February 4th, 2013
Episode 70 of 111 episodes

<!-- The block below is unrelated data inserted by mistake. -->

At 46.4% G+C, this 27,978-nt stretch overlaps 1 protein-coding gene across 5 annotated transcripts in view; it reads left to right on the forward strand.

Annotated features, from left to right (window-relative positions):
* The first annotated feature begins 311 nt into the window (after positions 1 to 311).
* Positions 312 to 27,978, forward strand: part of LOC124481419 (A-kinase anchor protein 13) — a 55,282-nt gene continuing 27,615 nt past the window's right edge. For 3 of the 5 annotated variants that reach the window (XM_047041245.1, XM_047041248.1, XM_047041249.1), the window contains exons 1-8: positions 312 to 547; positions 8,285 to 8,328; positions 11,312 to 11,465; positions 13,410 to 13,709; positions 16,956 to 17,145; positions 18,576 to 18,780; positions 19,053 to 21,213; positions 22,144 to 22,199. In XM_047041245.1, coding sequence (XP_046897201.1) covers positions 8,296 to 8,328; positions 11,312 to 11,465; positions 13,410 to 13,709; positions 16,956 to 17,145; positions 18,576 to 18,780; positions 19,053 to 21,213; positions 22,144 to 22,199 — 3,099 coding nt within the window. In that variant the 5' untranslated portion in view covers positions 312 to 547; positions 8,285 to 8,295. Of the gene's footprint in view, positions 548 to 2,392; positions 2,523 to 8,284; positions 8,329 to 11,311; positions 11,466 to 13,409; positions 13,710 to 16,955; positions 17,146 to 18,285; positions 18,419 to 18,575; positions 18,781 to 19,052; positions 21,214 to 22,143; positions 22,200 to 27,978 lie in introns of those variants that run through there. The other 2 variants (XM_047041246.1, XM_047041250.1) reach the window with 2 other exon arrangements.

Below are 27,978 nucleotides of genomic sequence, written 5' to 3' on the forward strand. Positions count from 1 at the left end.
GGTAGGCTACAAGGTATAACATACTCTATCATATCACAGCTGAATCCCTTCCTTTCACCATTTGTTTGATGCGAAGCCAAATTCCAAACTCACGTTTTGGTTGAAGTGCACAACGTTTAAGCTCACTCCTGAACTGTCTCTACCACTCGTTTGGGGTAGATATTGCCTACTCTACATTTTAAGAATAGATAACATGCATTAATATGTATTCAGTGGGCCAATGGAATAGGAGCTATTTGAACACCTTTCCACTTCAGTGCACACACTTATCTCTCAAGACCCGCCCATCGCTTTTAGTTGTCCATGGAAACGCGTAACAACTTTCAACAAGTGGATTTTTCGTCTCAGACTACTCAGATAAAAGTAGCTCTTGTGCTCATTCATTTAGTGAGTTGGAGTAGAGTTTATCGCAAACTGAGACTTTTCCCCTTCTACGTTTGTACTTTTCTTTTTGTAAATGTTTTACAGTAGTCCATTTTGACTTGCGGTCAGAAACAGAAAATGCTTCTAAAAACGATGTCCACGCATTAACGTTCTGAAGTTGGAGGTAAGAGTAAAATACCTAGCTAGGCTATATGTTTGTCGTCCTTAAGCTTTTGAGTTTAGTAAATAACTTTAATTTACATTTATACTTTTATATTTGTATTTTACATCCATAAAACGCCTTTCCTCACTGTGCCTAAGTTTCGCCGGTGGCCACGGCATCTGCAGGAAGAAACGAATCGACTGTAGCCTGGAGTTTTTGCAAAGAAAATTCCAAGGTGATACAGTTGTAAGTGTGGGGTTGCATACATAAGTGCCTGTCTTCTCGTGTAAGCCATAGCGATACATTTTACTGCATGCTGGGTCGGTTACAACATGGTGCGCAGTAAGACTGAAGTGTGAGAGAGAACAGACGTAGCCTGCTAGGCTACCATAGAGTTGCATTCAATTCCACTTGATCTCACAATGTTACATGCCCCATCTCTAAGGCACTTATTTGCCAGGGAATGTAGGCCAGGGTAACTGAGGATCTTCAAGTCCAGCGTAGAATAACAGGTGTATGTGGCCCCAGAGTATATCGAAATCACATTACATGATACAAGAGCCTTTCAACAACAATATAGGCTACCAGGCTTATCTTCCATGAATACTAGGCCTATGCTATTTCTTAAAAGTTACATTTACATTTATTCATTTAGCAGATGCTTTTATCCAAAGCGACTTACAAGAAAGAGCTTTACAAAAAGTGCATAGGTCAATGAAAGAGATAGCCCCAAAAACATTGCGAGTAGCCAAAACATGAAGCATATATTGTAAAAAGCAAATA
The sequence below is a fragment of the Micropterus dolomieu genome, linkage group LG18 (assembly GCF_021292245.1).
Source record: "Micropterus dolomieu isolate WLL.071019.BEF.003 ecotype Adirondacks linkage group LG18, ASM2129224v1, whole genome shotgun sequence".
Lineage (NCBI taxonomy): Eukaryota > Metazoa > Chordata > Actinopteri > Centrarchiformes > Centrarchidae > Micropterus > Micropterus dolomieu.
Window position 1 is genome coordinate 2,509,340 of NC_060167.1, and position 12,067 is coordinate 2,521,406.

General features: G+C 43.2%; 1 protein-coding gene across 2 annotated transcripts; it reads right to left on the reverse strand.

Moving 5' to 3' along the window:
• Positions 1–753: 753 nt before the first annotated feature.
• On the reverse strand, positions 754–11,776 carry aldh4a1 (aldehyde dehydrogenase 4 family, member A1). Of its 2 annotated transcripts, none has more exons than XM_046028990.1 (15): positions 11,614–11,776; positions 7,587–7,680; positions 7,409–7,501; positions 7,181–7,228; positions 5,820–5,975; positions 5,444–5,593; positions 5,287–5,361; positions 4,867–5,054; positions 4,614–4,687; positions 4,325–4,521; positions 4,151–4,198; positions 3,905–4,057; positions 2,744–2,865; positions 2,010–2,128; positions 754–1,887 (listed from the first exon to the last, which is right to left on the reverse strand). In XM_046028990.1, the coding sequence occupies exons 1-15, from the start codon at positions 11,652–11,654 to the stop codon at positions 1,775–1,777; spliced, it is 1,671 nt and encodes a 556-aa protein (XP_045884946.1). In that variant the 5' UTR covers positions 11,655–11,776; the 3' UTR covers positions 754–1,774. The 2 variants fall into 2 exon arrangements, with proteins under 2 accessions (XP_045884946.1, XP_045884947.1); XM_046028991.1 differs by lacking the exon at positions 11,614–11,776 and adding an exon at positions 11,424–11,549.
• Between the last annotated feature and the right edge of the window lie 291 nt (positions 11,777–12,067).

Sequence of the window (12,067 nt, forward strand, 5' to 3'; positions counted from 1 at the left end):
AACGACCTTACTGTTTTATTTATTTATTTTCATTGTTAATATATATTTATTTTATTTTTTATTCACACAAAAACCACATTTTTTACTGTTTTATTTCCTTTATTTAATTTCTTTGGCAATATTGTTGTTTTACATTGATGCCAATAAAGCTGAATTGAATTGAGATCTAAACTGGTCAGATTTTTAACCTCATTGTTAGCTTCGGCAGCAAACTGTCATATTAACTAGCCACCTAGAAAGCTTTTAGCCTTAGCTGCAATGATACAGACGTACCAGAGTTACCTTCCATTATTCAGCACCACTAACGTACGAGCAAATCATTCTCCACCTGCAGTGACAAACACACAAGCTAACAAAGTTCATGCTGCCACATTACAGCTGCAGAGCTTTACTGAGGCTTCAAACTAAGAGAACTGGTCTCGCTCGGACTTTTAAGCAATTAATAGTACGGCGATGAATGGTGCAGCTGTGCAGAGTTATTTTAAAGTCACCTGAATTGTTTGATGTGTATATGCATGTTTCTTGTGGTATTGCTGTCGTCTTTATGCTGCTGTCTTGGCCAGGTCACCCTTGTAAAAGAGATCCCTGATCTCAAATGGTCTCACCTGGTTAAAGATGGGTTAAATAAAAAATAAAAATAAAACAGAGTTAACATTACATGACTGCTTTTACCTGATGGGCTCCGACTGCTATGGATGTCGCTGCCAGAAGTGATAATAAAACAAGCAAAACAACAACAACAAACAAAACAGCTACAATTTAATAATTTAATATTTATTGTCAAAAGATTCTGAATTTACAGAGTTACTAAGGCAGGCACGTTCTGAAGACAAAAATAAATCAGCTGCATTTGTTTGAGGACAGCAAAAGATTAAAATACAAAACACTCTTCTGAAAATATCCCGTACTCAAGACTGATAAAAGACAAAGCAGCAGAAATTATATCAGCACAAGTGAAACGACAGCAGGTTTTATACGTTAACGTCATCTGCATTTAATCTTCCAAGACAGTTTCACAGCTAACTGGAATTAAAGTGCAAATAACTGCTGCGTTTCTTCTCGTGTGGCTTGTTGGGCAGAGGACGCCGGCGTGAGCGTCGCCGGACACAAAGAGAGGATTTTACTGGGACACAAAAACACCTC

Warning: This post is packed with plot spoilers for the Mass Effect trilogy.I completed the Mass Effect video game trilogy more than a week ago, and yet a hearty chunk of my mind stubbornly remains back there, on those many worlds, considering the many choices I made. The mistakes I made.Looking back now, I realize when I became smitten by the series. It was a scene in the first game. It took less than two minutes to unfold, and ended with a thunderclap. Though I wouldn't realize it until much later, this moment made a profound impact on how I played the rest of the game, and its two sequels. Get your head around that: Dozens of hours of play, all affected by 90 seconds.Sometimes, that's all it takes. Kinda like real life.A LEGACY OF PAINI've already shared a bit about how I played my Commander Shepard during the series. The Greatest Hits recap: My Shepard was a surly soldier who didn't truck with bullshit. She was an orphan born on Earth, a former criminal who did absolutely everything it took to achieve her mission objectives. She didn't like aliens much, mostly because they didn't like her. She trusted no one. She was merciless. As the scope of Mass Effect's story widened, my Shepard dropped the attitude about aliens. This was mostly brought on by her collaborations with several aliens during the story, all of whom were brilliantly realized characters, and righteous badasses.There was another influencing factor, however. Ashley Williams, a member of Shepard's crew, was xenophobic. Her deep mistrust hailed from family history and military experience. Ashley's reasons may have been legit, but I soon realized it didn't matter. See, you start to wonder about your own biases when bigots evangelize their closed-minded hate. Ashley's behavior soon changed Shepard's, and for the better.My favorite alien crew member was Wrex, the only character in Mass Effect 1 whose surly sass could keep pace with my Shepard's. The krogan bounty hunter loved to fight, but he wasn't a stupid brute. He was heartbroken about how his species remained on the brink of extinction due to the "genophage," a biological weapon deployed 1,000 years ago by two colluding alien species. Their goal had been to control the krogan population, and it had worked. The krogan didn't have a say in the matter. Wrex and Shepard Truthfully, the krogan hadn't fully controlled their fate for some time. The species was technologically "uplifted" by other aliens 1,000 years before the genophage to be used as a willing army against the aggressive rachni, a conquering insect-like race.This technological empowerment created big problems. After the Rachni Wars, the krogan aggressively expanded their borders. Left unchecked, they — and the war they inevitably brought with them —might have dominated the galaxy. The genophage "solution" was released, and everything changed.Wrex was right to be heartbroken about the genophage. For 1,000 years, only one in every 1,000 krogan survived birth. Fatalistic thinking had plagued the species ever since; its males marched off to war against opposing krogan clans, or they worked as mercs. Most came home in body bags, filled with bullets. The species was dying.Wrex wanted more for his people. He hoped the krogan might one day be cured. I did too. I reckoned a thousand years of pain, and god knew how many billions of dead babies, was penance enough. I didn't believe anyone had the right to make such a devastating and species-changing decision as the genophage.A FRIEND LOSTWhich brings us to the planet Virmire, where 90 seconds of dialogue changed how I played the Mass Effect trilogy.Folks who've played Mass Effect 1 probably recall that Saren, a rogue Spectre brainwashed by the villainous Reapers, was up to no good at Virmire. There, he'd built a facility that was successfully breeding a krogan army. Saren had concocted a cure for the genophage. In order to thwart Saren's galaxy-threatening plan, it became clear that the base —and in the process, the genophage cure — would be destroyed.For 90 seconds, my Shepard and Wrex argued about this. Wrex demanded the squad retrieve the cure. I tried to explain that Shepard was sympathetic, but it couldn't be done. Wrex countered that the salvation for his people was within reach. The cure would not be destroyed.As a player, this was a very long 90 seconds. I pined for another game option to agree with Wrex and hunt down the cure, but none existed. Wrex became furious. He pointed a gun at my Shepard's face. I gazed at the conversation options, helpless and horrified as I spotted several choices that were "grayed out," inaccessible —I hadn't acquired enough in-game experience to intimidate or persuade Wrex. All I could do was try to talk him down.And that's when crew member Ashley Williams shot Wrex in the back. She then plugged him three more times as he gasped in the sand. Wrex was dead. I was aghast. I'd been powerless to stop any of it.And in that moment —a miraculous moment that I intellectually understand is a complex illusion; a fabrication of polygons, textures and dialogue written by someone like me; make-believe, man —I hated Ashley. I experienced genuine hatred. I seethed at her disregard for Shepard's authority, at the betrayal, and at the bigotry that probably helped her pull the trigger. Ashley Williams Not long later, when I had to order a crew member to his/her death during a final all-or-nothing assault on Saren's Virmire base, I chose Ashley. I did this without hesitation. I chose her because of what she'd done, and the pain she'd brought me. My heart had gone cold, and cruel, and I didn't care.And that's when I realized I was smitten by the series. I'd made a decision based not on some elaborate meta-game analysis of risks and rewards, but one based solely on emotion. More remarkably, I felt no remorse when she died.That was the end of that.But it wasn't. I didn't know it, but I was still haunted by Wrex's death. I'd be haunted well into Mass Effect 3.A FAMILY FORGEDIn meta-game woulda-shoulda-coulda conversations that so many gamers have with themselves, Wrex's death represents a spectacular failure, my punishment for rushing through the game, ignoring experience-boosting side quests. Thankfully, my brain doesn't work this way. I don't enjoy fussing at myself, or trying to outsmart the game. I play games the way I want, and roll with whatever bruises they give me. Losing Wrex was a helluva shiner, but by the end of Mass Effect 1, my Shepard had put the bloody matter behind her, rose to the challengeand righteously kicked some Reaper ass.Mass Effect 2's prologue is the best video game beginning I've ever played. Not only does the destruction of Shepard's beloved spaceship Normandy serve as an iconic, disruptive, the-rules-just-changed-you're-in-the-shit-now moment —the subsequent death and resurrection of Shepard effortlessly reboots the character, her abilities and her in-game experience, creating a perfect starting point for both veteran and new players. A clean slate for all, completely justified by story. So damned clever.But the slate wasn't completely clean. Mass Effect 2 is about the ruin and reassembly of family. In it, Shepard is tasked with saying farewell to the Alliance —the institution that forged her (or him) into a warrior-leader —and must work with the dangerous shadow organization Cerberus. Here, Shepard must reforge relationships with allies two years gone, and make many new ones. The objective: To build a Dirty Dozen-inspired "suicide squad" tasked with taking down the Collectors, an alien race working for the Reapers.Nearly all of the crew members Shepard recruits are outsiders — untethered humans and aliens who are either family-less, or have deep familial issues they wish to repair. To ensure the loyalty of her crew, Shepard must help these misfits. Genetically-engineered human Miranda Lawson wishes to protect her kid sister (who is in fact a clone of Miranda herself) from her tyrannical father. Masked quarian Tali'Zorah and human Jacob Taylor discover dark secrets about their fathers, servicemen who were highly regarded. Asari knight-errant Samara must confront and murder her daughter, who has become a serial killer. Jack In contrast, Jack, a remorseless criminal and killer, had no family. She had been abducted as a child by Cerberus (the very organization with whom Shepard is now in league), and was confined at a research facility that tested her remarkable telekinetic powers for years. She eventually escaped, murdered anyone in her way, and lived a thug's life until she was arrested and tossed into a cryogenic prison. Shepard springs her from jail in Mass Effect 2, and helps her destroy the research facility that broke her mind and spirit all those years ago.Jack was damaged goods, bruised to the bone. She resented authority, seemed pathologically selfish, was unreservedly surly ... and was hella great in a fight. She and Shepard got on just fine. I reckoned Jack would ditch her bad attitude after I helped her say goodbye to her painful past. But she didn't. Because saying goodbye is never that easy.Indeed, it was the appearance of another krogan in Mass Effect 2 that reminded me of the blood on my own hands, andhow I'd failed Wrex and the krogan species in the first game. The creature named Grunt was a young krogan, grown in a vat, genetically engineered to be "pure" —a super soldier, a relentless killing machine. Grunt He was sleeping in a stasis chamber when my Shepard found him. Shepard had a clear choice in how to proceed: Leave the chamber closed (and keep the sleeping apex predator inside), or open the chamber and risk the safety of, well, frickin' everybody.This next bit is important to understand. I didn't choose to open the tank because I wanted a new squadmate, or a better game ending, or other perks meta-gamers savvily strategize about. I chose to open the tank because I wanted to make things right. I knew Grunt couldn't replace Wrex...